#!/bin/bash
#$ -t 1-13 -m a -cwd -N CLIP
files=(Fox1_1 Fox1_2 Fox1_3 Fox1_4 Fox2_1 Fox2_2 Fox2_3 Fox2_4 Fox3_1 Fox3_2 Fox3_3 Fox3_4 Fox3_5);
f=${files[$SGE_TASK_ID-1]}

bwa aln -t 4 -n 0.06 -q 20 /genomes/mm10/bwa/mm10.fa ../filtering/$f.trim.c.tag.fastq > $f.sai
bwa samse /genomes/mm10/bwa/mm10.fa $f.sai ../filtering/$f.trim.c.tag.fastq > $f.sam

#the two steps can also be combined, using the following command:
#bwa aln -t 4 -n 0.06 -q 20 /genomes/mm10/bwa/mm10.fa ../filtering/$f.trim.c.tag.fastq | bwa samse /genomes/mm10/bwa/mm10.fa - ../filtering/$f.trim.c.tag.fastq > $f.sam

The option -n 0.06 specifies slightly more stringent criteria than the default. The number of allowed mismatches (substitutions or indels) depending on read length is as follows:


[bwa_aln] 17bp reads: max_diff = 1
[bwa_aln] 20bp reads: max_diff = 2
[bwa_aln] 45bp reads: max_diff = 3
[bwa_aln] 73bp reads: max_diff = 4
[bwa_aln] 104bp reads: max_diff = 5
[bwa_aln] 137bp reads: max_diff = 6
[bwa_aln] 172bp reads: max_diff = 7
[bwa_aln] 208bp reads: max_diff = 8
[bwa_aln] 244bp reads: max_diff = 9

The -q option is used to trim low quality reads (an average of 20 or below). However, this does not seem to do too much after the trimming steps above.

Parsing SAM file


#!/bin/bash
#$ -t 1-13 -m a -cwd -N CLIP
files=(Fox1_1 Fox1_2 Fox1_3 Fox1_4 Fox2_1 Fox2_2 Fox2_3 Fox2_4 Fox3_1 Fox3_2 Fox3_3 Fox3_4 Fox3_5);
f=${files[$SGE_TASK_ID-1]}

perl /usr/local/CTK/parseAlignment.pl -v --map-qual 1 --min-len 18 --mutation-file $f.mutation.txt $f.sam $f.tag.bed


This will keep only unique mappings (with MAPQ >=1) and a minimal mapping size of 18 nt.

Note 1: In the tag bed file, the 5′ column records the number of mismatches (substitutions) in each read

Note 2: Other aligners might not use a positive MAPQ as an indication of unique mapping.

Another useful option is --indel-to-end, which specifies the number of nucleotides towards the end from which indels should not be called (default=5 nt).

Note 3: The parsing script relies on MD tags, which is an optional field without strict definition in SAM file format specification. Some aligners might have slightly different format how they report mismatches. If other aligners than bwa is used, one should run the following command:


samtools view -bS $f.sam | samtools sort - $f.sorted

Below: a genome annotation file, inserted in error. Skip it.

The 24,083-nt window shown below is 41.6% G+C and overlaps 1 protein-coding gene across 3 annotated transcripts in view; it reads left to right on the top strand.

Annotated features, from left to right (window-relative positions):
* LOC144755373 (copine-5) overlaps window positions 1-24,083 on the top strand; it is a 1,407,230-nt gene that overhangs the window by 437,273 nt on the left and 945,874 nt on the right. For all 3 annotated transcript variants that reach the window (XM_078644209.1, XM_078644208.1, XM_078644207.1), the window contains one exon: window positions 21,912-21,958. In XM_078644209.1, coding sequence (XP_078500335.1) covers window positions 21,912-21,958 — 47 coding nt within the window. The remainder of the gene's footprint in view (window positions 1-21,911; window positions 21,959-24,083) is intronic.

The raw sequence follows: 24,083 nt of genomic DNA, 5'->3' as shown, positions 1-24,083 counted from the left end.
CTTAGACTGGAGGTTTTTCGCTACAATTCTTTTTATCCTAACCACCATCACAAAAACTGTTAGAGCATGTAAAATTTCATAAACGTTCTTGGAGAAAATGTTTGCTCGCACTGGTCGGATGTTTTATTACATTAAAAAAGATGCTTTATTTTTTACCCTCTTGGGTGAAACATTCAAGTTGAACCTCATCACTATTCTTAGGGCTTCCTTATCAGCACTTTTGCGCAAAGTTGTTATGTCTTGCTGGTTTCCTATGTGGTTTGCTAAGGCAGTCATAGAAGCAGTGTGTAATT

samtools fillmd  $f.sorted.bam /genomes/mm10/bwa/mm10.fa > $f.sorted.md.sam

This will ensure the sam file gets parsed properly.


Note 4: Keep track what proportion of reads can be mapped uniquely.


wc -l *.tag.bed

Note 4: the format of the mutation file is essentially the same as before.

Collapsing PCR duplicates

It is critical to collapse PCR duplicates, not only for the exact duplicates collapsed above, but also for those with slight differences due to sequencing errors.

#!/bin/bash
#$ -t 1-13 -m a -cwd -N CLIP
files=(Fox1_1 Fox1_2 Fox1_3 Fox1_4 Fox2_1 Fox2_2 Fox2_3 Fox2_4 Fox3_1 Fox3_2 Fox3_3 Fox3_4 Fox3_5);
f=${files[$SGE_TASK_ID-1]}

perl /usr/local/CTK/tag2collapse.pl -v -big --random-barcode -EM 30 --seq-error-model alignment -weight --weight-in-name --keep-max-score --keep-tag-name $f.tag.bed $f.tag.uniq.bed

In the command above, a model-based algorithm is used to identify "sufficiently distinct" barcodes. Details of the algorithm was described in the following paper:

Darnell JC, et al. FMRP Stalls Ribosomal Translocation on mRNAs Linked to Synaptic Function and Autism. Cell. 2011; 146:247–261. 

Compared to the original algorithm, the current implementation estimates sequencing error from aligned reads, which is then fixed during the iterative EM procedure.


Note 1: Sequencing errors in the degenerate barcodes are estimated from results of read alignment. In addition, the number of substitutions must be provided in the 5th column. Note that the read ID in the 4th column must take the form READ#x#NNNNN, where x is the number of exact duplicates and NNNNN is the bar-code nucleotide sequence appended to read IDs in previous steps. Read IDs that are not in this format will generate an error.


Get the mutations in unique tags


#!/bin/bash
#$ -t 1-13 -m a -cwd -N CLIP
files=(Fox1_1 Fox1_2 Fox1_3 Fox1_4 Fox2_1 Fox2_2 Fox2_3 Fox2_4 Fox3_1 Fox3_2 Fox3_3 Fox3_4 Fox3_5);
f=${files[$SGE_TASK_ID-1]}

perl /usr/local/CTK/selectRow.pl -q 3 -f 3 $f.mutation.txt $f.tag.uniq.bed > $f.tag.uniq.mutation.txt

#or alternatively, use the following python script
#python /usr/local/CTK/joinWrapper.py $f.mutation.txt $f.tag.uniq.bed 4 4 N $f.tag.uniq.mutation.txt
#the parameters 4 4 indicate the columns in the two input file used to join the two, and N indicates that only paired rows should be printed

Table 2 summarizes the number of unique mutations of different types in each sample.

Table 2: Summary of mutations in unique tags.
Protein Sample CLIP protocol # of unique tags Deletions Insertions Substitutions
Fox1 Fox1_1 Standard 357,094 30,675 4,705 112,837
Fox1 Fox1_2 BrdU 94,757 2,742 2,022 29,840
Fox1 Fox1_3 BrdU 161,487 7,348 3,138 47,372
Fox1 Fox1_4 BrdU 1,194,617 43,953 11,012 342,695
Fox2 Fox2_1 Standard 295,180 26,791 6,134 103,992
Fox2 Fox2_2 BrdU 83,358 1,192 1,832 25,128
Fox2 Fox2_3 BrdU 337,811 10,911 3,442 75,912
Fox2 Fox2_4 BrdU 165,645 2,292 5,009 67,585
Fox3 Fox3_1 Standard 877,256 51,536 13,896 27,1740
Fox3 Fox3_2 BrdU 143,522 6,058 2,059 34,729
Fox3 Fox3_3 BrdU 399,878 17,004 3,499 73,882
Fox3 Fox3_4 BrdU 413,847 17,195 3,153 72,674
Fox3 Fox3_5 BrdU 1,076,782 38,700 10,790 374,446
Total 5,601,234 256,397 70,691 1,632,832

You can download unique tag and mutation files here.

After getting the unique tags of each library, one might concatenate biological replicates, which are distinguished by different colors. As an example:


perl /usr/local/CTK/bed2rgb.pl -v -col "128,0,0" Fox1_1.tag.uniq.bed Fox1_1.tag.uniq.rgb.bed #as one example